Jeremy Corbyn, Leader of the Labour Party, recently announced a report entitled “Medicines For the Many: Public Health before Private Profit”, which sets out a proposed set of policies on access to medicines in the UK, which are reflected in the Labour Party’s manifesto launched last week. An accompanying press release described the report as “a radical programme of reforms to make life-changing drugs available at affordable prices and create a health innovation system that will put public health before private profit”. In this article, we summarise key aspects of the proposed policies, consider the relevant legal background and analyse potential implications for companies operating in the life sciences sector, with a particular focus on issues relating to intellectual property. We also touch on the potential for companies which may be affected by the Labour Party’s proposed changes to the sector, to look to public law and human rights related avenues of challenge, as well as to investment treaties, to mitigate risk.
The Medicines for the Many report (the “Report”) envisages a potential future Labour government “actively [using] voluntary and compulsory licenses to secure affordable generic versions of patented medicines where the patented product cannot be accessed”. The Report proposes doing this either via claiming the use of patented inventions for services of the Crown (“Crown Use”), or via applications for compulsory licenses. The powers to access patented medicines in these ways are already provided for in the Patents Act 1977, which also includes provisions for compensation for affected patent owners, but there is little case law on their use in practice.
We envisage that any exercise of the Crown Use or compulsory licence provisions is likely to give rise to litigation over the nature and extent of these powers and associated provisions (such as compensation), particularly given the lack of guidance available from the Courts to date. Decisions by the Government and other public bodies (such as NICE) in connection with the assertion of Crown Use or as part of an application for a compulsory licence must be taken in accordance with public law principles (such as acting within their powers and in a procedurally fair manner), otherwise it may be possible to challenge them by way of judicial review. It is also possible that a compulsory licence or Crown Use might amount to a de facto expropriation or a control on use of property within the meaning of human rights legislation and also as generally protected against in the numerous bilateral investment treaties to which the UK is a party.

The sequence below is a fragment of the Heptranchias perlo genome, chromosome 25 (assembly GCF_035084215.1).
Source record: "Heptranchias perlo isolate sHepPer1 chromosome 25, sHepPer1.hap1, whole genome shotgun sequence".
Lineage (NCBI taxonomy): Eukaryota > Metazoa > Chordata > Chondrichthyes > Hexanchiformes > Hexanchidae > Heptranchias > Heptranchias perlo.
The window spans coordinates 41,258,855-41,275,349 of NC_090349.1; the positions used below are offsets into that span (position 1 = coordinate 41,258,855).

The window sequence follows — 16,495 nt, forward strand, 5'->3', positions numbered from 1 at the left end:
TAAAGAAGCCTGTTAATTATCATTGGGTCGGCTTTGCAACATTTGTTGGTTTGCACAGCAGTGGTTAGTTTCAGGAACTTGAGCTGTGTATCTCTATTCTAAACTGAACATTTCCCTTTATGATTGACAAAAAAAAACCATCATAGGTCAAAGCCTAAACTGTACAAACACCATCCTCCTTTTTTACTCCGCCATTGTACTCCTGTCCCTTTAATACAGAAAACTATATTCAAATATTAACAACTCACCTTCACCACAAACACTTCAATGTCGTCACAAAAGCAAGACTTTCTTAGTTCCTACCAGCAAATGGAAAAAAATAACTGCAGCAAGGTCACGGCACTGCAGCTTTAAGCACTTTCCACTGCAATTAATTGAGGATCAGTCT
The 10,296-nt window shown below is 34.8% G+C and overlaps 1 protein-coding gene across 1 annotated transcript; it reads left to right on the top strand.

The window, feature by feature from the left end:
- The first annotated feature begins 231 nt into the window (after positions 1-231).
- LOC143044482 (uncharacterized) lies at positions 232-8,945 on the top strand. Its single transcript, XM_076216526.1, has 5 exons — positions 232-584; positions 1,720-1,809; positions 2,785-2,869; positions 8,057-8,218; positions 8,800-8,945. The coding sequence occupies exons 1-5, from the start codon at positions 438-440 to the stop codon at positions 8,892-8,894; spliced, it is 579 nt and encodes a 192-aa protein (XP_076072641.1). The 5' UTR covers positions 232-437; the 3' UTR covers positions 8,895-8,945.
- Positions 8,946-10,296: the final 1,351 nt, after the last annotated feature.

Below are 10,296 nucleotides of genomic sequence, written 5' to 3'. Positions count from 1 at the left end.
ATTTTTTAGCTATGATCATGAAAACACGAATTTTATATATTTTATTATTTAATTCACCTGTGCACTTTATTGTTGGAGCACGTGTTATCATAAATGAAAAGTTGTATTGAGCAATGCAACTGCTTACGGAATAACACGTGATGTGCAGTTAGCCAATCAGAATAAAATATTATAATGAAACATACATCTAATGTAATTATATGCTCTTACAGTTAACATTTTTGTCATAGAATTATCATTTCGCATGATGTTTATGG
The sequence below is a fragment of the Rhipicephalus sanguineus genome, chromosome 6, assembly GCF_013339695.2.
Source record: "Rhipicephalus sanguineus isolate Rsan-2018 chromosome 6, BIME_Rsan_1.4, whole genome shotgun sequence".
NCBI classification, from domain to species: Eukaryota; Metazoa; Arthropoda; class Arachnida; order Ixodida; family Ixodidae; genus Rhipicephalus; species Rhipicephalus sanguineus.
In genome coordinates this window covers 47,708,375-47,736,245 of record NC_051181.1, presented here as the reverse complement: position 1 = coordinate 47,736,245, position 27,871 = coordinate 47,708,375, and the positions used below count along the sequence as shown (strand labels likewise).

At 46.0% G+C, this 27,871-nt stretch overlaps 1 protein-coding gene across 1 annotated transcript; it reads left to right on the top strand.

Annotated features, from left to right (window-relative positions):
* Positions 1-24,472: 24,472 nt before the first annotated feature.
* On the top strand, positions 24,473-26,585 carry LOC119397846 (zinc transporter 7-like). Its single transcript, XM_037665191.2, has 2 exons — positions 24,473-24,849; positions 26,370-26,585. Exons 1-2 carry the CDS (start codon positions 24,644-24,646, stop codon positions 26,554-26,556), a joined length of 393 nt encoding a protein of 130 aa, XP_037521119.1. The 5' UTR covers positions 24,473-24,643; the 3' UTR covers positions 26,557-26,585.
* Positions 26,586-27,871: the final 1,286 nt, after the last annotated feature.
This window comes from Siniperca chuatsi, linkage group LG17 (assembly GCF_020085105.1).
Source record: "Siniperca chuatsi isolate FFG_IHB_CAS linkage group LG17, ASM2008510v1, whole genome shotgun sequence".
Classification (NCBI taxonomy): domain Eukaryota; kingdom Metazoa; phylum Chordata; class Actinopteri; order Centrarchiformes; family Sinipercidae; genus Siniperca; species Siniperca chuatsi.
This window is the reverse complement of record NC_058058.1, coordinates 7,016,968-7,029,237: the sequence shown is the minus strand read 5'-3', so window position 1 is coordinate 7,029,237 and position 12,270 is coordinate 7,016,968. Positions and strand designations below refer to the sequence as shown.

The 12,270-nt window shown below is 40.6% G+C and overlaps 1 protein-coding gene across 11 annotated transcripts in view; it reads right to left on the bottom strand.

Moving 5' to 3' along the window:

Further, since the UK is party to the international Agreement on Trade-Related Aspects of Intellectual Property Rights (“TRIPS”), any amendments to UK law proposed by a future Labour government in this regard will have to be compliant with the terms of that Agreement. Since TRIPS provides that “unauthorised use”, which includes compulsory licensing and Crown Use, should only be permitted where, amongst other things, a proposed user has first made an effort to obtain a licence on reasonable commercial terms and that a patent owner will be entitled to adequate remuneration, any proposed amendments to the relevant compensation provisions provided for in the Patents Act will have to be considered carefully in this light.
The Report also states that a Labour government intends to review “non-patent monopoly protections on medicines” such as data/marketing exclusivity, SPCs and patentability criteria. However, as regards patentability requirements, since the UK is a signatory to the European Patent Convention, an international agreement that is entirely separate from the European Union and its institutions and as such, not affected by Brexit. Consequently, a UK government’s ability to alter unilaterally the patentability requirements applying to patents in the UK is limited. The UK’s scope to amend provisions on data/marketing exclusivity and SPCs may be similarly limited, subject to the terms of the UK’s exit from the European Union.
It may therefore be difficult for a Labour government to achieve a number of the aims set out in the Medicines for the Many Report without international cooperation.
Read the full briefing here.